S&P Global Ratings on Wednesday became the third of the three major credit ratings to upgrade the rating on New Jersey’s general obligation bonds one level.
S&P moved the state from “A-” to “A,” its second upgrade from S&P in a little over a year. S&P, which downgraded the state to “BBB+” in November 2020, upgraded the state to “A-” in March 2022.
In raising the state’s rating, S&P cited the proposed third full pension payment in three years.
“The upgrades reflect better pension funding levels and improved structural balance, largely the result of an anticipated third consecutive year of full actuarial pension contributions in fiscal 2024,” S&P noted in its release.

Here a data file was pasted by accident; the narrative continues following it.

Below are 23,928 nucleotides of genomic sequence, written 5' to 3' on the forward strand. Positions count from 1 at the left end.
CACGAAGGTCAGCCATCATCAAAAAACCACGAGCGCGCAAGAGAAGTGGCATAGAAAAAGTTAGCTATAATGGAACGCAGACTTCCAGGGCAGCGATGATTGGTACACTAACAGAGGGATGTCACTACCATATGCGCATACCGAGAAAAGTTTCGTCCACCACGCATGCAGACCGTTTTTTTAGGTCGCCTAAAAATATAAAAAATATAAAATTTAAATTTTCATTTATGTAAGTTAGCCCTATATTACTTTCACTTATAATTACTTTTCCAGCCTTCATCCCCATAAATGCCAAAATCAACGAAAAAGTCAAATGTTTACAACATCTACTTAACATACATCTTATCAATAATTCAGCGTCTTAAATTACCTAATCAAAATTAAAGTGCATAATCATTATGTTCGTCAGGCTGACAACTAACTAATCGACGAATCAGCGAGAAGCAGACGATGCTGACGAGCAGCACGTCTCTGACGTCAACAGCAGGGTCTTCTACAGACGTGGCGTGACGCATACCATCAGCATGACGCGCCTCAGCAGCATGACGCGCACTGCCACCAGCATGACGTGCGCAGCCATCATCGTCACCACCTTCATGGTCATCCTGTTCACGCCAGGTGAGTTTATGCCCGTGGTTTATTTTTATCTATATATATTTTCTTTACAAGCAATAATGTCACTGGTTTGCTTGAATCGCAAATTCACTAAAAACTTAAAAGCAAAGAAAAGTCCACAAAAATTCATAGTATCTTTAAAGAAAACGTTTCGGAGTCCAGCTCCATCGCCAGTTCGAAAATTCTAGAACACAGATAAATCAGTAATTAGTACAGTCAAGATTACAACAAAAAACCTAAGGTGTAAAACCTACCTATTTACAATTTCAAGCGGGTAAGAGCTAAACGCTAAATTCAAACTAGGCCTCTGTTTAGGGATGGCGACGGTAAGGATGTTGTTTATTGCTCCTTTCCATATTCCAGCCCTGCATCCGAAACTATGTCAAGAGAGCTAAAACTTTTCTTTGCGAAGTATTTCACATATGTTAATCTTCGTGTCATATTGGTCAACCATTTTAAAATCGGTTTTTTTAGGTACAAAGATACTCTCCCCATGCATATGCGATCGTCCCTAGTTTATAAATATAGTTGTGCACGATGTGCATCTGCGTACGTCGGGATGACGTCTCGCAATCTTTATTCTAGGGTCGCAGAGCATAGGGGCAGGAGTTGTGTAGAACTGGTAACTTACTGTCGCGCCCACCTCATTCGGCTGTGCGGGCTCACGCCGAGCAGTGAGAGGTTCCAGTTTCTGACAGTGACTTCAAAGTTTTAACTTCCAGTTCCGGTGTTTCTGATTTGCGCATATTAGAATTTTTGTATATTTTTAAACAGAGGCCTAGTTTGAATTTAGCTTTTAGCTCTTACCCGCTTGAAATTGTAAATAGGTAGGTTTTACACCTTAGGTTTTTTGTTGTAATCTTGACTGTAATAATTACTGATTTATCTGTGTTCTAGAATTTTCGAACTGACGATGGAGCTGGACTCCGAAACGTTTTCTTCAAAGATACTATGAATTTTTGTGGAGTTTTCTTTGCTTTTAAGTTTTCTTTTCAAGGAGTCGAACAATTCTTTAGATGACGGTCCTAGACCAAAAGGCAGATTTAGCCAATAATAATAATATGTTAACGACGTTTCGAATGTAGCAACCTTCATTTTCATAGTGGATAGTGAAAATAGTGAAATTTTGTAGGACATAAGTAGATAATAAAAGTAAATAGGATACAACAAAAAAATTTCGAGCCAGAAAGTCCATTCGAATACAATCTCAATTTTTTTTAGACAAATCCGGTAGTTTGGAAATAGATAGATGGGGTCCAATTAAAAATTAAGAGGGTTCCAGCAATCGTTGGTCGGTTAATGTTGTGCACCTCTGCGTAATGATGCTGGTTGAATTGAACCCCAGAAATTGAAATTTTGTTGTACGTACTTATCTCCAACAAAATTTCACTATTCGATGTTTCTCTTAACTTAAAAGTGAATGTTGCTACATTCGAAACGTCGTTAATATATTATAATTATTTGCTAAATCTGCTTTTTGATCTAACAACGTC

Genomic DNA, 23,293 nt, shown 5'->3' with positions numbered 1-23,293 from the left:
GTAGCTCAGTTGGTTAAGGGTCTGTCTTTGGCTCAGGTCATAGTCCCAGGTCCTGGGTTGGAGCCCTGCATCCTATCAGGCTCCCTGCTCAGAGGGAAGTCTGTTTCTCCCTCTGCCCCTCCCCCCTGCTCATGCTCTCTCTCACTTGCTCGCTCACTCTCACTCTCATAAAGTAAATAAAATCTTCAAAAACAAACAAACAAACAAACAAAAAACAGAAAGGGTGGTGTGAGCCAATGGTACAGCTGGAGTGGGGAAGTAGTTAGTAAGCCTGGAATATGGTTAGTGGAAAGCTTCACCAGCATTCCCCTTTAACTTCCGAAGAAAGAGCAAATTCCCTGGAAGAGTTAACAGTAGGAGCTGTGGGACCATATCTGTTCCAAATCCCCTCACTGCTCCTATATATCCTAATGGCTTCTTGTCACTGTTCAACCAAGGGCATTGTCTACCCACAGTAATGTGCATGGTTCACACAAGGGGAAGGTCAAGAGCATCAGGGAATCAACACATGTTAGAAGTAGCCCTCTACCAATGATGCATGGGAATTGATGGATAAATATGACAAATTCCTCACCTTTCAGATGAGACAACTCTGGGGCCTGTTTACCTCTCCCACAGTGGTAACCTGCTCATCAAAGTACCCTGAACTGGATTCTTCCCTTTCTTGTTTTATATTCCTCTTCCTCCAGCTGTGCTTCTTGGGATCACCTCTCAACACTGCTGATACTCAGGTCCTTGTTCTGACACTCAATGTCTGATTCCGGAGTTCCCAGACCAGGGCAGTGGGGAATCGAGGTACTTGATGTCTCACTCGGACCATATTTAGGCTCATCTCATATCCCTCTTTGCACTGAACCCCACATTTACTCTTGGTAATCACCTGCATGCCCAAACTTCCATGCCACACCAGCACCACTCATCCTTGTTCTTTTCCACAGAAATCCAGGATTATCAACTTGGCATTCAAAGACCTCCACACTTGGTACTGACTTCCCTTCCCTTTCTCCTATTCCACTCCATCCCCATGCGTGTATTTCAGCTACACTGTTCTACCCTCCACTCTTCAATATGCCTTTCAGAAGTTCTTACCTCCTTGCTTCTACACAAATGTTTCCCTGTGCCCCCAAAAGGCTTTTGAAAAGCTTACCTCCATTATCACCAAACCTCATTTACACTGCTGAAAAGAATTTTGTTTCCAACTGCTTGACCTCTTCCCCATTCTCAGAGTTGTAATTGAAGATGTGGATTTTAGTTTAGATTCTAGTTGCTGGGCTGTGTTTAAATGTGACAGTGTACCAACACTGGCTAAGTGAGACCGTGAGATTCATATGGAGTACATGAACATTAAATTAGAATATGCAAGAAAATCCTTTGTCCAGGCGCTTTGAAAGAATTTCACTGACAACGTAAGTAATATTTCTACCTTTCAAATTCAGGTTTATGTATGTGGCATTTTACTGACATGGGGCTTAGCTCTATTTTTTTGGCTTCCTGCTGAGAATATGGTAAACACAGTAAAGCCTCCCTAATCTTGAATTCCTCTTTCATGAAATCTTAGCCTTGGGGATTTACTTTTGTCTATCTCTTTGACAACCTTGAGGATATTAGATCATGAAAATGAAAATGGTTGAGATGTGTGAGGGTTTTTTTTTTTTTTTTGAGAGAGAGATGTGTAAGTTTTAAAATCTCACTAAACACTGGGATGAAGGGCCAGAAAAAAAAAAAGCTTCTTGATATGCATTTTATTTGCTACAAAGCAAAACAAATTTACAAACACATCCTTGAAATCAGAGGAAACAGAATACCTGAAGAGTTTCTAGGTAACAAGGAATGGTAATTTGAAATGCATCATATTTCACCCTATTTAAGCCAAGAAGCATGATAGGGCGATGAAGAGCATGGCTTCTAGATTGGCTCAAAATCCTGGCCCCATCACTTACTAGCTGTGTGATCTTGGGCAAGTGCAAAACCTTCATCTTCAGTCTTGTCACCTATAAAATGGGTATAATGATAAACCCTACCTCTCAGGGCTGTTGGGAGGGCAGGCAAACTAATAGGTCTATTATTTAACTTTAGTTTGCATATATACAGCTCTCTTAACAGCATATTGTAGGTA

The agency also took note of the budget’s structural balance, increased surplus and the reduction of one-shot revenue items.
Gov. Phil Murphy obviously was thrilled.
“Today’s upgrade from S&P is welcome news, coming as it does on the heels of the announcements from Fitch and Moody’s and is just more evidence that New Jersey is on the right fiscal path,” he said. “We’ve worked hard since Day One to change the narrative in Trenton from one of financial distress to one of fiscal responsibility, and that work shows in these upgrades.”
Treasurer Elizabeth Maher Muoio shared his enthusiasm.
“When we talk about fiscal responsibility, it’s not just lip service, it’s something we constantly strive for,” she said. “We owe it to the taxpayers of New Jersey to be good stewards of their money and with these upgrades it shows we’re doing just that.”